Bejsce [ˈbɛi̯st͡sɛ] is a village in Kazimierza County, Świętokrzyskie Voivodeship, in south-central Poland. It is the seat of the gmina (administrative district) called Gmina Bejsce. It lies approximately 10 kilometres (6 mi) east of Kazimierza Wielka and 71 km (44 mi) south of the regional capital Kielce.Bejsce belongs to Lesser Poland, and has a long history, which dates back to the early years of the Kingdom of Poland. In the 10th century, a defensive gord probably existed here, with a chapel, which later was expanded into a church. First mention of Bejsce comes from the year 1063, in a document by Bishop of Kraków Lambert. In 1190, new church was blessed by another Bishop of Kraków, Fulko. Current St. Nicholas church was funded in 1340 by a local nobleman Ostasz Firlej. Throughout the centuries, the church was remodelled and expanded several times. Its oldest part consists of a presbytery with a sacristy. In ca. 1600 late Renaissance-style chapel was added. In the presbytery, there are fragments of Gothic polychrome, which present Byblical scenes. The 1600 chapel was built as a tomb for Voivode of Kraków Mikołaj Firlej and his wife Elżbieta née Ligęza. It was modelled after Wawel’s Sigismund's Chapel, and the Bejsce chapel is regarded as one of the finest examples of Renaissance chapels in Poland.

Apart from St. Nicholas church and chapel, Bejsce has a neoclassical palace, built in 1802 by architect Jakub Kubicki for Marcin Badeni, Minister of Justice in the Governments of the Duchy of Warsaw and Congress Poland. Currently the palace houses a Senior Citizen House (see also Neoclassical architecture in Poland).

Enlightenment in Poland

The ideas of the Age of Enlightenment in Poland were developed later than in Western Europe, as the Polish bourgeoisie was weaker, and szlachta (nobility) culture (Sarmatism) together with the Polish-Lithuanian Commonwealth political system (Golden Liberty) were in deep crisis. The period of Polish Enlightenment began in the 1730s–40s, peaked in the reign of Poland's last king, Stanisław August Poniatowski (second half of the 18th century), went into decline with the Third Partition of Poland (1795) – a national tragedy inspiring a short period of sentimental writing – and ended in 1822, replaced by Romanticism.

Lelewel Palace

Lelewel Palace (Polish: Pałac Lelewelów) was a rococo palace on the Miodowa Street in the Warsaw Old Town, which was also unofficially named "Palace Street" (ulica Pałacowa). Lelewel Palace was built in 1755 by Efraim Szreger on an estate documented to have been property of King John III Sobieski and maintaining the original Corps de logis. The client and owner until 1787 was Constance Lelewel née Jauch.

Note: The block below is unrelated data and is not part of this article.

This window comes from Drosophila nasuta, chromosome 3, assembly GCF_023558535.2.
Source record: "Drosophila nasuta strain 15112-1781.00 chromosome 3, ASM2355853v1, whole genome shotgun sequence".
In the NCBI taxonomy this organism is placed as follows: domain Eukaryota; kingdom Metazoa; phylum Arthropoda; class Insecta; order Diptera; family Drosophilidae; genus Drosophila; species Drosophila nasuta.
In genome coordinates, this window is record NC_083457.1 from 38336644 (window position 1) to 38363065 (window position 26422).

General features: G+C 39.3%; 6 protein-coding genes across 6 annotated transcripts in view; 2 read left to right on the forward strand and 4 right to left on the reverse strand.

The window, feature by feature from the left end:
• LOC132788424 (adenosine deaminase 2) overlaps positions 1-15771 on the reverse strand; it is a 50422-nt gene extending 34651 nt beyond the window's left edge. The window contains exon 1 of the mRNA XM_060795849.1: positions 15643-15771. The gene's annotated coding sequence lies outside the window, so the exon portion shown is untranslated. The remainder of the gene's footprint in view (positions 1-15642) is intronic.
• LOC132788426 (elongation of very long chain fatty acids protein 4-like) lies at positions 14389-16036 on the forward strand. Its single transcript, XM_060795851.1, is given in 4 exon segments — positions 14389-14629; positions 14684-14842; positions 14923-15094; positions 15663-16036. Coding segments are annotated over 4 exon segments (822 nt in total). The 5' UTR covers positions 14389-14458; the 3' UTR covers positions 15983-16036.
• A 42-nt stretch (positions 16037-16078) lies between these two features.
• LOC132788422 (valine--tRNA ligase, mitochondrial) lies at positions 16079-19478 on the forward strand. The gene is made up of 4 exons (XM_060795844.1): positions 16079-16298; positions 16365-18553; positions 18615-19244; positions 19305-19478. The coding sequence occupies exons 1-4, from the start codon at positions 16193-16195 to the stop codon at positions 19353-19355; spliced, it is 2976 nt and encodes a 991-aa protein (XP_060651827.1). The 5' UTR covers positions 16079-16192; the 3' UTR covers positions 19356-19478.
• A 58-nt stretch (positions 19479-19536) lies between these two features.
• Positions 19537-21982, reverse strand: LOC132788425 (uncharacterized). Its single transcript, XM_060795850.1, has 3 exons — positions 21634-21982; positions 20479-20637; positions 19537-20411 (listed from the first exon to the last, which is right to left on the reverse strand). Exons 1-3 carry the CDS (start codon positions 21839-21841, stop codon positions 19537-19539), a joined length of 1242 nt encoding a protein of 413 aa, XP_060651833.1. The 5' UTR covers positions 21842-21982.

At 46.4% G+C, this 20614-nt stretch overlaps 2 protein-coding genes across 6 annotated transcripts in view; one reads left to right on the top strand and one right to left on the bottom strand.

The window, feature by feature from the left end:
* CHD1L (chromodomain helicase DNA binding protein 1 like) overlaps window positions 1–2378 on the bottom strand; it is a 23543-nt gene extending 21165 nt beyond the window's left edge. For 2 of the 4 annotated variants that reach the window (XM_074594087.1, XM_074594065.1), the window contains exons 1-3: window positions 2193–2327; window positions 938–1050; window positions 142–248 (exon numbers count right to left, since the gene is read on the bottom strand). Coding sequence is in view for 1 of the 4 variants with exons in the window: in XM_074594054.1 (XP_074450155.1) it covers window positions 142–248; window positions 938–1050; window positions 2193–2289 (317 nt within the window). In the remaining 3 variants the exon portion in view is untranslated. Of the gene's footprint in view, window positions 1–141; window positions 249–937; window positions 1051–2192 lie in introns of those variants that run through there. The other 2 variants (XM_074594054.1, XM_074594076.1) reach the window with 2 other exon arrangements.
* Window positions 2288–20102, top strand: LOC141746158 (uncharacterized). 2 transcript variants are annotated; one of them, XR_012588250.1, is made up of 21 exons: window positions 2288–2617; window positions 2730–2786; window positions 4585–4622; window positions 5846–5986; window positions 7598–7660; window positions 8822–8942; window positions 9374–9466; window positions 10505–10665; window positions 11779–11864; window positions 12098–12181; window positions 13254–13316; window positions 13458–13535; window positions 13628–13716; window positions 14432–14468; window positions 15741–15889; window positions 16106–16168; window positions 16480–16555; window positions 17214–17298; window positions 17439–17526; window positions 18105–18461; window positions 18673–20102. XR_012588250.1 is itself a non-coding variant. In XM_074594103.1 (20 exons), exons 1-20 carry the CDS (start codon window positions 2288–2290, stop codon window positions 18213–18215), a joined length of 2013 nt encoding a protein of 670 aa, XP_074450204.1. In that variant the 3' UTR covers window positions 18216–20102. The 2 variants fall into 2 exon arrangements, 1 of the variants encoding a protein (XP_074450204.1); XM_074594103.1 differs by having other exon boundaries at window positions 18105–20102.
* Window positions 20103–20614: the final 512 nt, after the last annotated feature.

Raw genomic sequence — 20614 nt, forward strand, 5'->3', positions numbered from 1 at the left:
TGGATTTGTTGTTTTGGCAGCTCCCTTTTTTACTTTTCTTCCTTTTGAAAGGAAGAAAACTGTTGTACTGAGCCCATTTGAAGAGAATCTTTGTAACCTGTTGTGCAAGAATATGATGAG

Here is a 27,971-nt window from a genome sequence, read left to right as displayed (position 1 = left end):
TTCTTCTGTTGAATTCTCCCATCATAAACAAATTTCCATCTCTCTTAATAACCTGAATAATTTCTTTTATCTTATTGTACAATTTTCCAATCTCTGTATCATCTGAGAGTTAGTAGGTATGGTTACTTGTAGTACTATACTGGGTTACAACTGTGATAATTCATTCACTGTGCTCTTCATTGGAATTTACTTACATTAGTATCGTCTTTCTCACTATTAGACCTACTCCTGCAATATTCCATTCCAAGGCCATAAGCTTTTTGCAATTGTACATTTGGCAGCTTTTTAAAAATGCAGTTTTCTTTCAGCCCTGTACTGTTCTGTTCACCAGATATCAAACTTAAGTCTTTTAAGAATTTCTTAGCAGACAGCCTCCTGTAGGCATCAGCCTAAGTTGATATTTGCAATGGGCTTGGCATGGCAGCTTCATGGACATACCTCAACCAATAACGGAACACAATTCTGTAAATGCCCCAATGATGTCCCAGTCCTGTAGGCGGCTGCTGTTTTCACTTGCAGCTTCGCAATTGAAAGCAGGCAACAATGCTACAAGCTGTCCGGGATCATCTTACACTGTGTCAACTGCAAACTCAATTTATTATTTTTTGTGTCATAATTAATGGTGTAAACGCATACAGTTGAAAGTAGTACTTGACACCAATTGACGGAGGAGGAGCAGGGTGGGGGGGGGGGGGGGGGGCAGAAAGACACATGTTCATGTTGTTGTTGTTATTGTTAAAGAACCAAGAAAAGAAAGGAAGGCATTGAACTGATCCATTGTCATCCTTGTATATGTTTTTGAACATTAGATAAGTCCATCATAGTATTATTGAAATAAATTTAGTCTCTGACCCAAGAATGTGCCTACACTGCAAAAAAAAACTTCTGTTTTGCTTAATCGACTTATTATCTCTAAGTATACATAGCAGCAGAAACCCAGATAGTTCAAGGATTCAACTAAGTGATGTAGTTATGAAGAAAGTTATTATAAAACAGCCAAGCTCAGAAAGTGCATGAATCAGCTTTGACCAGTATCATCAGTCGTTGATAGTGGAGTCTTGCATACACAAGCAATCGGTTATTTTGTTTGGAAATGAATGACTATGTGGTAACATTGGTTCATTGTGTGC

Myślewicki Palace

The Myślewicki Palace (Polish: Pałac Myślewicki) is a rococo-neoclassical palace in Warsaw's Royal Baths Park. It was created for King Stanisław August Poniatowski as one of the first buildings in the Royal Baths. Its name derives from that of the nearby now nonexistent village of Myślewice.

Nożyk Synagogue

The Nożyk Synagogue (Polish: Synagoga Nożyków) is the only surviving prewar Jewish house of prayer in Warsaw, Poland. It was built in 1898-1902 and was restored after World War II. It is still operational and currently houses the Warsaw Jewish Commune, as well as other Jewish organizations.

Outline of classical architecture

The following outline is provided as an overview of and topical guide to classical architecture:

Classical architecture – architecture of classical antiquity, that is, ancient Greek architecture and the architecture of ancient Rome. It also refers to the style or styles of architecture influenced by those. For example, most of the styles originating in post-renaissance Europe can be described as classical architecture. This broad use of the term is employed by Sir John Summerson in The Classical Language of Architecture.

The Princely Pheasantry

The Princely Pheasantry is a late 18th-century neoclassical building in Poręba, Pszczyna County, Silesian Voivodeship, southern Poland. It was founded by the Prince of Pszczyna Frederick Erdmann, designed by Wilhelm Pusch and built between 1792 and 1800.

White Stork Synagogue

The White Stork Synagogue is a nineteenth-century synagogue in Wrocław, Poland. Rededicated in 2010 after a decade-long renovation, it is the religious and cultural centre of the local Jewish community, under the auspices of the Union of Jewish Religious Communities in Poland. It is the only synagogue in Wrocław to have survived the Holocaust.